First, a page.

Small changes, that are sustainable, is the best solution. Start with one or two changes. Evaluate after a few months. Should you continue or introduce more changes? Until about high school, the child’s eating habits and physical activity are entirely the parent’s responsibility.
More movement, eat less energy-rich foods
All lifestyle changes for obese children are based on two things: more exercise, eat less energy-rich foods.
- If you are two, go through the child’s eating habits with the child’s other parent. Be honest. Does the child eat breakfast? If so, what? Snack? Lunch? Snack? Dinner? Evening snack? Does the child eat at night? Does the child drink anything other than water? If so, how often? How often does the child eat sweets / cake? Candy? Chips? Soft drinks? Juice?
- Compare the child’s habits with good eating habits for preschoolers . A quick reminder. A preschooler should eat breakfast, snacks, lunch, snacks, dinner, possibly an evening snack. One third of the food should be fruit / vegetables, one third protein and one third carbohydrates. Don’t forget to add some healthy fats (nuts or the many types of oils available). The child needs to get calcium through a couple of cheese slices or a couple of glasses of milk a day. Otherwise do not drink anything other than water.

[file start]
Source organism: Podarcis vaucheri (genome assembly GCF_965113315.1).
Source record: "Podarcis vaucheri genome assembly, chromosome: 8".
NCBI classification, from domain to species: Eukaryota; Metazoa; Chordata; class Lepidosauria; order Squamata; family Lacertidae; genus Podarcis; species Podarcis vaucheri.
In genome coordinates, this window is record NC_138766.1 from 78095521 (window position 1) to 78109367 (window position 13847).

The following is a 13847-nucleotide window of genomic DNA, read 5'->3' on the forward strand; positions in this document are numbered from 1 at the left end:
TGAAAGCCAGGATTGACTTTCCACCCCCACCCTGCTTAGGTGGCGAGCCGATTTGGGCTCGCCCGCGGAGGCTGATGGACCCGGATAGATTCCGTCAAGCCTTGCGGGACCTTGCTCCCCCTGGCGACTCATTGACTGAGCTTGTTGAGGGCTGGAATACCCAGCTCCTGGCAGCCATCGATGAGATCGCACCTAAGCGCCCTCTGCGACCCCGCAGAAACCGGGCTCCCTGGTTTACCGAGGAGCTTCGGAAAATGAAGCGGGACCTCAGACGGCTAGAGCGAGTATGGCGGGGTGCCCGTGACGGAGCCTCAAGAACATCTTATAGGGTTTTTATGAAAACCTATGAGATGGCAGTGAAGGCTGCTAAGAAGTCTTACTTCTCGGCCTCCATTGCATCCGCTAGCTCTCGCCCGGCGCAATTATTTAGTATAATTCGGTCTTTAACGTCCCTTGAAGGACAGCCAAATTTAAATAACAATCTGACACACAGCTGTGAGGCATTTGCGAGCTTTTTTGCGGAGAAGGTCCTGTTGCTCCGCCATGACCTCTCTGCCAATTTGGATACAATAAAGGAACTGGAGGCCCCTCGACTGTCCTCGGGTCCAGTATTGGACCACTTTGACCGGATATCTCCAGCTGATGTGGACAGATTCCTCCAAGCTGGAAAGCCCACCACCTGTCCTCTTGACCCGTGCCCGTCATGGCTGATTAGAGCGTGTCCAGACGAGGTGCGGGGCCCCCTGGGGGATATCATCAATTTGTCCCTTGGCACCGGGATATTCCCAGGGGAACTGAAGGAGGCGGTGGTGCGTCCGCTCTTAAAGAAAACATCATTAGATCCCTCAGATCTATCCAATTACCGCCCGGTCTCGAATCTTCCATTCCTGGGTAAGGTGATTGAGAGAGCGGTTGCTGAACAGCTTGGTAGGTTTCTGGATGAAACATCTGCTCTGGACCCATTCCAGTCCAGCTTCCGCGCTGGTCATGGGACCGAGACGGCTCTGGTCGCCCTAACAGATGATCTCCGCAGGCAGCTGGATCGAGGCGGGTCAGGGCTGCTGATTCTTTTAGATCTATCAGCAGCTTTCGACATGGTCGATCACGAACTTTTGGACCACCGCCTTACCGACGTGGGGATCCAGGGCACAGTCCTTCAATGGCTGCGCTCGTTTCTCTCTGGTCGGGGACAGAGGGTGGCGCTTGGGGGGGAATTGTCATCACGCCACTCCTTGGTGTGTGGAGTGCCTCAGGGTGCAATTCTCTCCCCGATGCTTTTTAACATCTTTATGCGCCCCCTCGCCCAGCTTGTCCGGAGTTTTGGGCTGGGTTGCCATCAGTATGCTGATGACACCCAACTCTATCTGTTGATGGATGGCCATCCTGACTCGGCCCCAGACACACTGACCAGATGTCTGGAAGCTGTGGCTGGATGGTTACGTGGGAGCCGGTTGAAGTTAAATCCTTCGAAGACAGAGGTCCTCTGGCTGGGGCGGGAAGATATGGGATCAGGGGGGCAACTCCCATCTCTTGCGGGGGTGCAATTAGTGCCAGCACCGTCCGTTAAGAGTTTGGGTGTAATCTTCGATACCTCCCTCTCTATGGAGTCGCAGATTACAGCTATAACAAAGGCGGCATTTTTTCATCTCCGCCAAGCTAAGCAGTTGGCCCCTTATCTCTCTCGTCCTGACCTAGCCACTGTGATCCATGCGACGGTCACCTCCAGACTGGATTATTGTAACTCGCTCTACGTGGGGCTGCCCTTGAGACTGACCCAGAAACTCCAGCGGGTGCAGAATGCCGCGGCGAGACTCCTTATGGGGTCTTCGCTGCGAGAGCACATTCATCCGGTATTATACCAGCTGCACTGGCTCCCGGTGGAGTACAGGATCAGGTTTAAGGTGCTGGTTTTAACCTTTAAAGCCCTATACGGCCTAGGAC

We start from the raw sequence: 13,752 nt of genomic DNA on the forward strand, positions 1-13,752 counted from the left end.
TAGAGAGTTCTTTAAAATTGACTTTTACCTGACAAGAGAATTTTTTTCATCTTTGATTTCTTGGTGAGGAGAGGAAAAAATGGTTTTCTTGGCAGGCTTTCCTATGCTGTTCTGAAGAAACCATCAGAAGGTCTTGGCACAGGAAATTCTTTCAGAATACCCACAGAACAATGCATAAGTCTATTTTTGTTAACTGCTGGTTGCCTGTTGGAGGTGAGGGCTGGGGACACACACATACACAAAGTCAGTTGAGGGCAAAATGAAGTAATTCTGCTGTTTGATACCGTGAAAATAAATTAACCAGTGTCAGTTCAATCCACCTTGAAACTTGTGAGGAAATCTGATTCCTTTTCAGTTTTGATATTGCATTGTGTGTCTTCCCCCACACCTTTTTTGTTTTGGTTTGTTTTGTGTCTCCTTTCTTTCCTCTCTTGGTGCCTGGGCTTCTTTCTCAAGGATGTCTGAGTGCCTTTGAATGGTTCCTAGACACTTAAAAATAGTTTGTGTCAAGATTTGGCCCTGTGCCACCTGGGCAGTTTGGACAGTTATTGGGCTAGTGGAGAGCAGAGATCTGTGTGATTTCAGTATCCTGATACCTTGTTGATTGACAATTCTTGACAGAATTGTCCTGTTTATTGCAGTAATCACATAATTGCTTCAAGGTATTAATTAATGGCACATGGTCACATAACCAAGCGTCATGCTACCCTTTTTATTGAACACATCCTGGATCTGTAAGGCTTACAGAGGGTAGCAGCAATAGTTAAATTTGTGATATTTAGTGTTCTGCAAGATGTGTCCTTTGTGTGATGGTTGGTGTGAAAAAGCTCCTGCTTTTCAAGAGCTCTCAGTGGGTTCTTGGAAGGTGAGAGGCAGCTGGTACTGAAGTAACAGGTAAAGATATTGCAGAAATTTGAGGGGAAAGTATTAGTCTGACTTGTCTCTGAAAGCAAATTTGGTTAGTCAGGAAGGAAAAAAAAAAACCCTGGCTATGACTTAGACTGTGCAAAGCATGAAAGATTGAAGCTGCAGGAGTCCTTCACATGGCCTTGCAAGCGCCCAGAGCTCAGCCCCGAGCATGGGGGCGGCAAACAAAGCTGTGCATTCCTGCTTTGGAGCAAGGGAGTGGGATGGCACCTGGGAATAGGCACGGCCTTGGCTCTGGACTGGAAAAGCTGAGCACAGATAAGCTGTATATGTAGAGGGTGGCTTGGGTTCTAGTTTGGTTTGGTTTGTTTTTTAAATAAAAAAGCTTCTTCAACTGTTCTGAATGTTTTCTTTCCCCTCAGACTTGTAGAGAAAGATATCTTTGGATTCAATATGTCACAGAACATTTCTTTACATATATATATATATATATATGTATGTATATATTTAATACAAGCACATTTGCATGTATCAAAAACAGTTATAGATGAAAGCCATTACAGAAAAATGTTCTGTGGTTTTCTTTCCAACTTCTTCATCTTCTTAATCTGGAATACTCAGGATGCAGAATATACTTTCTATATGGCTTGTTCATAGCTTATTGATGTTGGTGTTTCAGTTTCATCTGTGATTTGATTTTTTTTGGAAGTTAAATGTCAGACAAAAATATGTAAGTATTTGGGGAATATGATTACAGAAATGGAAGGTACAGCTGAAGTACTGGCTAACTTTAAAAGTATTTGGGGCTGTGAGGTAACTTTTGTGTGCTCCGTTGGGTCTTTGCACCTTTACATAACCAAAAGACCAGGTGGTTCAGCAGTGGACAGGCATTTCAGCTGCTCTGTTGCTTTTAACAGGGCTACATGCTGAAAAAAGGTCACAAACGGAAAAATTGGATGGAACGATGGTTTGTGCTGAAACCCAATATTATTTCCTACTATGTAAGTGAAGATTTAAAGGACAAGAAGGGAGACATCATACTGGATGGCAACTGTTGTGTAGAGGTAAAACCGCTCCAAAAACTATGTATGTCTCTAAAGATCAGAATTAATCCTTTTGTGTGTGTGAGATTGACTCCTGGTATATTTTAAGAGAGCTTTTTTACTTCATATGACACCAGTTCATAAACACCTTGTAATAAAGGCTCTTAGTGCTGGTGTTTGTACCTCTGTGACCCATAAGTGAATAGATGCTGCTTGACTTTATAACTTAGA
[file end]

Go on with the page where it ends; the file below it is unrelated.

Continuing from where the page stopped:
Sweets, buns and soft drinks can be allowed once a week, as a treat, in small quantities (e.g. Saturday sweets).
Choosing what to do first
If you have found one or more things about the child’s eating habits that are not beneficial, choose a change to make first . Choose a change that you think will have a big effect, and that you think you and the child can implement. My order of priority is usually as follows:
- If your child does not have a good breakfast every day, start with that. Ensure that they have a good breakfast at home or at preschool.
- If the child does not have a good dinner every day, start with that. And maybe make healthy lunches on holidays or every day if the child doesn’t get lunch at preschool.
- If your child does not get a good snack every afternoon, then start with that.
- Stop drinking soda / juice / juice besides one glass on Saturday.
- Reduce candy consumption to one small bag on Saturday.
- Stop eating cakes / buns except once on the weekend (cakes or sweets).
- Reduce ice cream intake to once for dessert on the weekend.